I do not know how much the death of Mulrunji on Palm Island in 2004 has influenced this publication but in her opening Joanne gives a harrowing account of how the life of such a carefree and proud Bwglcolman was extinguished by Hurley’s hand. Times have not changed; it is my feeling that this is not an account of ‘them bad old days’ or the difference between Queensland and the rest of Australia. Queensland has the largest aboriginal population of any of the states, far more than the Northern Territory for example, so it is not that the system is any different in itself, the racism of the Melbourne is no less than the racism of North Queensland, the racism in North Queensland is clearer because that is where aboriginal people are, out and about, some resisting still the occupation of a white settler society.
Three books have come out about Palm since Mulrunji died. Each book comes from different ‘disciplines’ — journalism, literary, history — and their perspectives are understandably sometimes at odds.
Jeff Waters said in Gone for a Song that he was a product of the Bjelke-Petersen era. He knew about the street marches, that Queensland Murris lived under the Acts and the racism demonstrated during the South African Springbok tour when protesters were beaten and crushed by police. Jeff left when he could to take up postings with the ABC as a journalist around the world. On his return he heard about Mulrunji and thought that some things had not changed, that the Bjelke-Petersen era persisted for some at least.
Chloe Hooper began her book The Tall Man saying that she had no experience of the deep north when she was invited by Andrew Boe, a lawyer for the Doomadgee family, to write about Palm. So when Chloe got off the plane to Palm she felt ‘incandescently white’. However Chloe was taken under the wing of the Doomadgee sisters and went to the Gulf Country to learn about the stories handed down from Lizzy Daylight who lived through the ‘wild time’ in the 1860s and 1870s when the massacres, rapes and poisonings occurred at the hands of white settlers. Joanne Watson criticises Chloe for being uncritical of and making out that Hurley’s problem was that he was a white man bought into Aboriginal dysfunctionality. I do not agree with Joanne on this. Hooper was critical of Hurley and clearly believed that the police union had used their power to help him get an acquittal before a racist jury in Townsville.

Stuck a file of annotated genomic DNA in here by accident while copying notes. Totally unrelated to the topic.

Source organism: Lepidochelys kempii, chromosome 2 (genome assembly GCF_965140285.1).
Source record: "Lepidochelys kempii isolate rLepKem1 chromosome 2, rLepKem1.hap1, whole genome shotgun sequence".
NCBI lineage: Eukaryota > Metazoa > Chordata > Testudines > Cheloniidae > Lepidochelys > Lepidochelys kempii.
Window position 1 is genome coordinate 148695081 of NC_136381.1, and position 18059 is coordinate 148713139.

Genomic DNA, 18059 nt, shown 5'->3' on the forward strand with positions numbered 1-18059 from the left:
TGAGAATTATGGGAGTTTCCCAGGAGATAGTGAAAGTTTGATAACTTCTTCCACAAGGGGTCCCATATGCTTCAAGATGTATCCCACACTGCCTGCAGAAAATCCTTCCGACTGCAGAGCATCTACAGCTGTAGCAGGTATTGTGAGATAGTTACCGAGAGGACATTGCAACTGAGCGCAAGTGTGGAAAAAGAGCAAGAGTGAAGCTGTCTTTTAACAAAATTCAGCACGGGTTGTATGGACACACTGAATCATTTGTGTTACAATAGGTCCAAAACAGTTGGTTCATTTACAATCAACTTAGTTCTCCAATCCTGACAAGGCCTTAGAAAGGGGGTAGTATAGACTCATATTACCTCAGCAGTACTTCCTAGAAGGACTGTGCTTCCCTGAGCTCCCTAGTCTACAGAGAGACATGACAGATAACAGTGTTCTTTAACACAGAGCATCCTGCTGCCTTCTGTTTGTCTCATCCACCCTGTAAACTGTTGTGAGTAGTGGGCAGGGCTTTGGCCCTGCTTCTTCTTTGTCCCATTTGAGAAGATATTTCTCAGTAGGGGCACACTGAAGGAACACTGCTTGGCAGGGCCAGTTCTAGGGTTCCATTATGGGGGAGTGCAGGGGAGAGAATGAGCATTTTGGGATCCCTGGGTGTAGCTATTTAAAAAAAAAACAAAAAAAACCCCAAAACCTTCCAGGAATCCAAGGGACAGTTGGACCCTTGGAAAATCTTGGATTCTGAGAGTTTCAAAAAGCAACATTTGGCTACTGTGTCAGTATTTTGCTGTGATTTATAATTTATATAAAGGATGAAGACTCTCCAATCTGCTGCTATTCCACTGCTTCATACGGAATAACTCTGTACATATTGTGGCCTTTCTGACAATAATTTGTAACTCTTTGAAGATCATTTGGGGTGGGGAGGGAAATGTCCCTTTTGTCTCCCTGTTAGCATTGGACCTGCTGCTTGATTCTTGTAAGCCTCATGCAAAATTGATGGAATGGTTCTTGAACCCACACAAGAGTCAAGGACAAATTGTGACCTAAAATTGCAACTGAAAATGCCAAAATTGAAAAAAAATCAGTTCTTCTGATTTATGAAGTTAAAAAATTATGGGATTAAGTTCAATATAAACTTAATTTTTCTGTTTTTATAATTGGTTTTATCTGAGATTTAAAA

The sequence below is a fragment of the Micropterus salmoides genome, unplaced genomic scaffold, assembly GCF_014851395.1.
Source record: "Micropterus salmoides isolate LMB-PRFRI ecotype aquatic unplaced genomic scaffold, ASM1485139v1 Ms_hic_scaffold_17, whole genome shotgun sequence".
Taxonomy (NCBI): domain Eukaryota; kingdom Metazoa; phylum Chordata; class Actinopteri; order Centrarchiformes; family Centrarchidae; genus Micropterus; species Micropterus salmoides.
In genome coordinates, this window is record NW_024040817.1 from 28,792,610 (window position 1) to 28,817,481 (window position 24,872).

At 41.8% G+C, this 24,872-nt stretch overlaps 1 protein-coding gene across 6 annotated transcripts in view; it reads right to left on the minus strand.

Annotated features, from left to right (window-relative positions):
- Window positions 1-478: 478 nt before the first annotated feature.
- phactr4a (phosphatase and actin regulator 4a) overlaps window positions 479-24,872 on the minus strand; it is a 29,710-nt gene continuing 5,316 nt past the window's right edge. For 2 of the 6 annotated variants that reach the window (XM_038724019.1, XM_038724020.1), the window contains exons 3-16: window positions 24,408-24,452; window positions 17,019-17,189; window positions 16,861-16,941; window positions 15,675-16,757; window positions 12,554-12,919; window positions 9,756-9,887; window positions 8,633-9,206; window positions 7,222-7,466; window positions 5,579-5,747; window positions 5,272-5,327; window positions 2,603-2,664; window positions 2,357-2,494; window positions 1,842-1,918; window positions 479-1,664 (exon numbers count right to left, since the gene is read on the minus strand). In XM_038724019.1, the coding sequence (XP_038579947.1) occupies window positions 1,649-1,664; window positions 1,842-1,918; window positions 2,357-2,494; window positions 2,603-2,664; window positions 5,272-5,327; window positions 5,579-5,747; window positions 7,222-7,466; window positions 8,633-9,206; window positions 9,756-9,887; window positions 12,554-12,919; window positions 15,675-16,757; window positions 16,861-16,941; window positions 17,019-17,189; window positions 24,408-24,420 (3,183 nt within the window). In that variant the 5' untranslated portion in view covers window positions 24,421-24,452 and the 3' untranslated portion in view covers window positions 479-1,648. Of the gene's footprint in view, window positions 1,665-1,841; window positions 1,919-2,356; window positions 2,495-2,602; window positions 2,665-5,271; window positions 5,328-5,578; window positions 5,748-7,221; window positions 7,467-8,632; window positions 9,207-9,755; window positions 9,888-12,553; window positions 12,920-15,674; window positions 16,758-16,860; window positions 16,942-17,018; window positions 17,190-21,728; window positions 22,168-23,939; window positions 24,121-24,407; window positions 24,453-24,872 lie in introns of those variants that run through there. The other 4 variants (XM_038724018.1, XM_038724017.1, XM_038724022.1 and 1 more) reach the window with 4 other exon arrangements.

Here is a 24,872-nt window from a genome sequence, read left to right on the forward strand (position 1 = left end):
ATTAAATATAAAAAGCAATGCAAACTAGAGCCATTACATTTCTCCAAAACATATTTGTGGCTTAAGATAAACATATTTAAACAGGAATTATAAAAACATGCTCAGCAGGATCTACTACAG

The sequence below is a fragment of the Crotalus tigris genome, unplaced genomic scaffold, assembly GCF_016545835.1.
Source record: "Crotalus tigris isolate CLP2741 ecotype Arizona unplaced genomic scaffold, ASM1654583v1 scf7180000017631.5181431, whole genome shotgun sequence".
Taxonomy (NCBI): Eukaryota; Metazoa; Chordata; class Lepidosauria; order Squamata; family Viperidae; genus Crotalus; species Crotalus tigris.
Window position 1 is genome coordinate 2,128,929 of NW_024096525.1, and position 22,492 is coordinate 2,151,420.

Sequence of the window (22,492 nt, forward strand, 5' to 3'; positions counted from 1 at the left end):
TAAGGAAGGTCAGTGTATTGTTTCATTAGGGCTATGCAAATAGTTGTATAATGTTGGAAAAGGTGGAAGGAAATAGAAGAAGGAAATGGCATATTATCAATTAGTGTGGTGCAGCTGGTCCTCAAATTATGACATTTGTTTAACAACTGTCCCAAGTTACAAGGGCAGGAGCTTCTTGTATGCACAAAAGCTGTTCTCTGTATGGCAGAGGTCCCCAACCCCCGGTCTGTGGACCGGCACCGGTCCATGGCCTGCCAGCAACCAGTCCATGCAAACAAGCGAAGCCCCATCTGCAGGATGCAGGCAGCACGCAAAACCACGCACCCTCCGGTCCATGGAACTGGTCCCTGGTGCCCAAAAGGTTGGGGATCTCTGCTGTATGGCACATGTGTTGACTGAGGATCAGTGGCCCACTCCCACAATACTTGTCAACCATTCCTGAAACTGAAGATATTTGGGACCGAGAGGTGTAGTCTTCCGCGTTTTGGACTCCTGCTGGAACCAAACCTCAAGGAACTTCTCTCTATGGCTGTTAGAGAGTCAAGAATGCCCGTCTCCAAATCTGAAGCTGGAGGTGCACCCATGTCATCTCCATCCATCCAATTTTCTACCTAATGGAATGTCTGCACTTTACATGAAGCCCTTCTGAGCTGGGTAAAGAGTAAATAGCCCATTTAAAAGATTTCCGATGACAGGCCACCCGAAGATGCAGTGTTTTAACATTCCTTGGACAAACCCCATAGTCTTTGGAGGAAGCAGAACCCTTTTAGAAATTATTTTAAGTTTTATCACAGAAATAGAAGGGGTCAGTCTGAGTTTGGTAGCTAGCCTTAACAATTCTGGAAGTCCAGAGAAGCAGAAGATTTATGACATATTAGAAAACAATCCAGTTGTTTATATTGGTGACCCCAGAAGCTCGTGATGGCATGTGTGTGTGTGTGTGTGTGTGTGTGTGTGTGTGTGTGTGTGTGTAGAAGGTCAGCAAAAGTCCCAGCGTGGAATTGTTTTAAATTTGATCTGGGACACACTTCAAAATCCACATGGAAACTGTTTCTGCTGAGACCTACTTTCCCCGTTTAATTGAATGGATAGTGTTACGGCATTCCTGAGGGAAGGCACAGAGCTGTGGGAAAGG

Hooper got sufficient insight from the Doomadgee sisters to describe ”the wild time” that occurred during colonisation – Chloe ‘obtained’ this insight because she followed through and went to the gulf, talked to Hurley’s ex-girlfriend, and spoke to the murris from Georgetown and Doomadgee — but, most of all, got talking to the women from Palm to hear the oral history first hand and to know what Lizzy Daylight had said about the rapes and the shootings during ”the wild time” of the 1860s and 1870s. How the pastoralists hounded the murris with rifle, dogs and horse and drove them from their land or subdued them into domestic slavery.
Joanne Watson, like Jeff Waters, is a product of the Bjelke-Petersen era. Joanne chose to stay and fight in the democratic rights struggles of the late 1970s and early 1980s. It was these struggles that, in the end brought down Bjelke-Petersen and the era that he represented. But equally, in part at least, it was out of these struggles that emerged Goss, Beattie and Bligh all steeped in the capitalist dream or nightmare depending on which side of the class divide you fall.
The organisers of the book launch did not invite the usual questions of the author from the audience however one that is still heard on the streets from the mouths of Murri protesters could well have been asked on the night:
“Is it lawful for a Queensland police officer to kill a blackfella?”
It seems the jury is out of sight, out of mind on that question. Don’t forget it is a racist jury as well. We may know more when Coroner Brian Hine hands down his decision on 14 May 2010 in Townsville. Considering that there have been 6 deaths in custody Australia wide since 14 Feb 2010 (today is 10 April 2010) it is unlikely this coroner will have any more to offer than the past two coroners did on Mulrunji’s death. First it was an accident, then the coroner dismissed himself because he had a beer with the Palm Council’s hired lawyer and then Christine Clements (O righteous judge!) said that Hurley killed Cameron Doomadgee and then the District court found that Clements had made conclusions that could not be drawn from the evidence and then the court of appeal and now this. Six years. No Justice.
Joanne’s perspective is consistent with her efforts down the years and the strengths and weakness of the struggles that she came out of — they all ended in defeat but somehow bought down Bjelke-Petersen — I recommend that readers who wish to understand the dysfunction in Queensland society that produced the reserves, penal settlements and missions under the Queensland Acts to take up this book and read it.